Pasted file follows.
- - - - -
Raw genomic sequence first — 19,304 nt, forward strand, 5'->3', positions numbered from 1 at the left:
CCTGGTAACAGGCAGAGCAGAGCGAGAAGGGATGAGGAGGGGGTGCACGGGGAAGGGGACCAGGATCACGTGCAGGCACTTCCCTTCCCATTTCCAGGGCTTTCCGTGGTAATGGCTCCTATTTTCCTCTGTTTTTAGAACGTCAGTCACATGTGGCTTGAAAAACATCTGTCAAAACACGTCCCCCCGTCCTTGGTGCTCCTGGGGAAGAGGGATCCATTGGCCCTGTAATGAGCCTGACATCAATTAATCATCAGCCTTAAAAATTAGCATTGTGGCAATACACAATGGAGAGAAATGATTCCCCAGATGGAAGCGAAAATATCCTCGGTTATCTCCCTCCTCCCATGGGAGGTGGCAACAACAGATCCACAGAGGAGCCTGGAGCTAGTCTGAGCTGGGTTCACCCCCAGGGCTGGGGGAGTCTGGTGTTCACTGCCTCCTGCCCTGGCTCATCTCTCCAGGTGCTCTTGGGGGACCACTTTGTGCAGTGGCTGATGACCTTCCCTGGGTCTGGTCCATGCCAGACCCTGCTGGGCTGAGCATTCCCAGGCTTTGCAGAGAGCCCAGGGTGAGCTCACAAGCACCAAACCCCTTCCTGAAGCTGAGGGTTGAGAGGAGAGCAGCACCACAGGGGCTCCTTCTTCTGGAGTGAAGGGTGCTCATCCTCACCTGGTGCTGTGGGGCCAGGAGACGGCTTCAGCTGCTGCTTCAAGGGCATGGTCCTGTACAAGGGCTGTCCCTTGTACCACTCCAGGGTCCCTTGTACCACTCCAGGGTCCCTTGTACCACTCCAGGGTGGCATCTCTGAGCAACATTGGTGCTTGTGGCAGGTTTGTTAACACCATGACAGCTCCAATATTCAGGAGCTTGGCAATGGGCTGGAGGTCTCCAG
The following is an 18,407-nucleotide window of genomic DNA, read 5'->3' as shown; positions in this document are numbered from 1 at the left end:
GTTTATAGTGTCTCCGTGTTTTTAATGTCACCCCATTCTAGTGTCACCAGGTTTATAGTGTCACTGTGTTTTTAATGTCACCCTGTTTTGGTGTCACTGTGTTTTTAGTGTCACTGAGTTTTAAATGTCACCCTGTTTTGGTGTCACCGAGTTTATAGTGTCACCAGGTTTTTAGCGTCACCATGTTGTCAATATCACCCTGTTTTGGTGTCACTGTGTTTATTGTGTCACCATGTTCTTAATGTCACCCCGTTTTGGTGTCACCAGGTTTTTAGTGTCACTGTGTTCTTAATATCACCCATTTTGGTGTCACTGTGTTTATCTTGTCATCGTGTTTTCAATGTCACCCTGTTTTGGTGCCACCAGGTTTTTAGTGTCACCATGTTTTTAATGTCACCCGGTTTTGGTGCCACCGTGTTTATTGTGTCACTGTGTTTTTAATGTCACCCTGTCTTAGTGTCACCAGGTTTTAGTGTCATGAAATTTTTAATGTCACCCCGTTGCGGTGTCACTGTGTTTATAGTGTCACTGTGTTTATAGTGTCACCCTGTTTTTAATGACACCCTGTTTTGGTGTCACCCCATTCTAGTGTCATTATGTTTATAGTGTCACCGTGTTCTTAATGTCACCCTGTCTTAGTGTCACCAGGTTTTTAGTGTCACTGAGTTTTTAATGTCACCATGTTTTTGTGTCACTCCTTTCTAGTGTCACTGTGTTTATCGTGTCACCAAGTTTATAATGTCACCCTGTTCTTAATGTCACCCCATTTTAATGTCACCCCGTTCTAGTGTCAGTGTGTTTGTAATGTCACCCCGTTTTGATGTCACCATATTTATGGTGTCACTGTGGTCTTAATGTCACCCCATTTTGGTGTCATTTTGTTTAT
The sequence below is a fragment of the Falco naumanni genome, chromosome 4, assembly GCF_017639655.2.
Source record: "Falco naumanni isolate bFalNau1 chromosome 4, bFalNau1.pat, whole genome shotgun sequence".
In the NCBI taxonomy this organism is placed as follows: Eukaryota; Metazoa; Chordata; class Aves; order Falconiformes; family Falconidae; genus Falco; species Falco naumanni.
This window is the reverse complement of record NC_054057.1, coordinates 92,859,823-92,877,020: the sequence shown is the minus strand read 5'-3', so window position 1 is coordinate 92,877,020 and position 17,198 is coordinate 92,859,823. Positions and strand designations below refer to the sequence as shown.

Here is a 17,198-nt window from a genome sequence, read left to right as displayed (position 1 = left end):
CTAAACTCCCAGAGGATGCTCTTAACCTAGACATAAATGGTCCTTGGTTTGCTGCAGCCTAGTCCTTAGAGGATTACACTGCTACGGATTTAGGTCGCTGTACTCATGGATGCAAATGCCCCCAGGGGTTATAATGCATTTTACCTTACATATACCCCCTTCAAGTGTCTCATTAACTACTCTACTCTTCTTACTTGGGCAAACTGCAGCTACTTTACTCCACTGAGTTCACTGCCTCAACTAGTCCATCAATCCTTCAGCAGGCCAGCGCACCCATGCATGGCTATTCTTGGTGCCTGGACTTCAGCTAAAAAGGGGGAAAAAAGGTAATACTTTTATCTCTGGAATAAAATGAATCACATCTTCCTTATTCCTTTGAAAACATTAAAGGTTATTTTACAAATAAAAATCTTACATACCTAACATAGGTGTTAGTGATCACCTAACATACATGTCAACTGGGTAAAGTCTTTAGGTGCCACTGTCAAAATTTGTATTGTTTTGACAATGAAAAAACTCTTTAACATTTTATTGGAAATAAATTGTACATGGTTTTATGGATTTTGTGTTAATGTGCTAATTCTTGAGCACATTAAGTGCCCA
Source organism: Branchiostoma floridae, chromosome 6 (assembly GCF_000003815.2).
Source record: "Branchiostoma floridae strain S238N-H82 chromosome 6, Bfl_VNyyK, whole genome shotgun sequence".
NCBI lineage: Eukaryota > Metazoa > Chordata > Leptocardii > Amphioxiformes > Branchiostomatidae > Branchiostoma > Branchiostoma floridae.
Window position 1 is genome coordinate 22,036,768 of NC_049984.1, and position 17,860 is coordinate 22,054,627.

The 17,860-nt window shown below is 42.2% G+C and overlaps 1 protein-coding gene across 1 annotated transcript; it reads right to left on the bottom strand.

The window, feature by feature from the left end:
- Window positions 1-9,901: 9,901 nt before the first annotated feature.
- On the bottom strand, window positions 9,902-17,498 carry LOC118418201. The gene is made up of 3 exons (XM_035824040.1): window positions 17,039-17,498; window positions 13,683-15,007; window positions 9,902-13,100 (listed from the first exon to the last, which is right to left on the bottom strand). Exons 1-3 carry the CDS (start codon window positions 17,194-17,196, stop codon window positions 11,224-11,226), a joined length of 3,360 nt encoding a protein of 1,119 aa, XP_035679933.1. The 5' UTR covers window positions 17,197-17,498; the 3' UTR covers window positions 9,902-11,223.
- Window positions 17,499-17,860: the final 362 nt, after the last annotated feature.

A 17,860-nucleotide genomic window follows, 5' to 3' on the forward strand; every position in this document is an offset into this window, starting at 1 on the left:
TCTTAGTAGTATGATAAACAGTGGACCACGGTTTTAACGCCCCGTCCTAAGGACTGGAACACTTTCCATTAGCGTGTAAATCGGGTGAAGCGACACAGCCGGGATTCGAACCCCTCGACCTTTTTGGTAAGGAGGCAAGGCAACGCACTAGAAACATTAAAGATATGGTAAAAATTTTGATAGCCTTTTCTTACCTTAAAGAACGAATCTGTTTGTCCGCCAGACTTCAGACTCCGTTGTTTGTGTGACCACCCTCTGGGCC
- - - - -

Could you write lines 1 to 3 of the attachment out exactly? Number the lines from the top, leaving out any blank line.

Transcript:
Raw genomic sequence first — 19,304 nt, forward strand, 5'->3', positions numbered from 1 at the left:
CCTGGTAACAGGCAGAGCAGAGCGAGAAGGGATGAGGAGGGGGTGCACGGGGAAGGGGACCAGGATCACGTGCAGGCACTTCCCTTCCCATTTCCAGGGCTTTCCGTGGTAATGGCTCCTATTTTCCTCTGTTTTTAGAACGTCAGTCACATGTGGCTTGAAAAACATCTGTCAAAACACGTCCCCCCGTCCTTGGTGCTCCTGGGGAAGAGGGATCCATTGGCCCTGTAATGAGCCTGACATCAATTAATCATCAGCCTTAAAAATTAGCATTGTGGCAATACACAATGGAGAGAAATGATTCCCCAGATGGAAGCGAAAATATCCTCGGTTATCTCCCTCCTCCCATGGGAGGTGGCAACAACAGATCCACAGAGGAGCCTGGAGCTAGTCTGAGCTGGGTTCACCCCCAGGGCTGGGGGAGTCTGGTGTTCACTGCCTCCTGCCCTGGCTCATCTCTCCAGGTGCTCTTGGGGGACCACTTTGTGCAGTGGCTGATGACCTTCCCTGGGTCTGGTCCATGCCAGACCCTGCTGGGCTGAGCATTCCCAGGCTTTGCAGAGAGCCCAGGGTGAGCTCACAAGCACCAAACCCCTTCCTGAAGCTGAGGGTTGAGAGGAGAGCAGCACCACAGGGGCTCCTTCTTCTGGAGTGAAGGGTGCTCATCCTCACCTGGTGCTGTGGGGCCAGGAGACGGCTTCAGCTGCTGCTTCAAGGGCATGGTCCTGTACAAGGGCTGTCCCTTGTACCACTCCAGGGTCCCTTGTACCACTCCAGGGTCCCTTGTACCACTCCAGGGTGGCATCTCTGAGCAACATTGGTGCTTGTGGCAGGTTTGTTAACACCATGACAGCTCCAATATTCAGGAGCTTGGCAATGGGCTGGAGGTCTCCAG
The following is an 18,407-nucleotide window of genomic DNA, read 5'->3' as shown; positions in this document are numbered from 1 at the left end: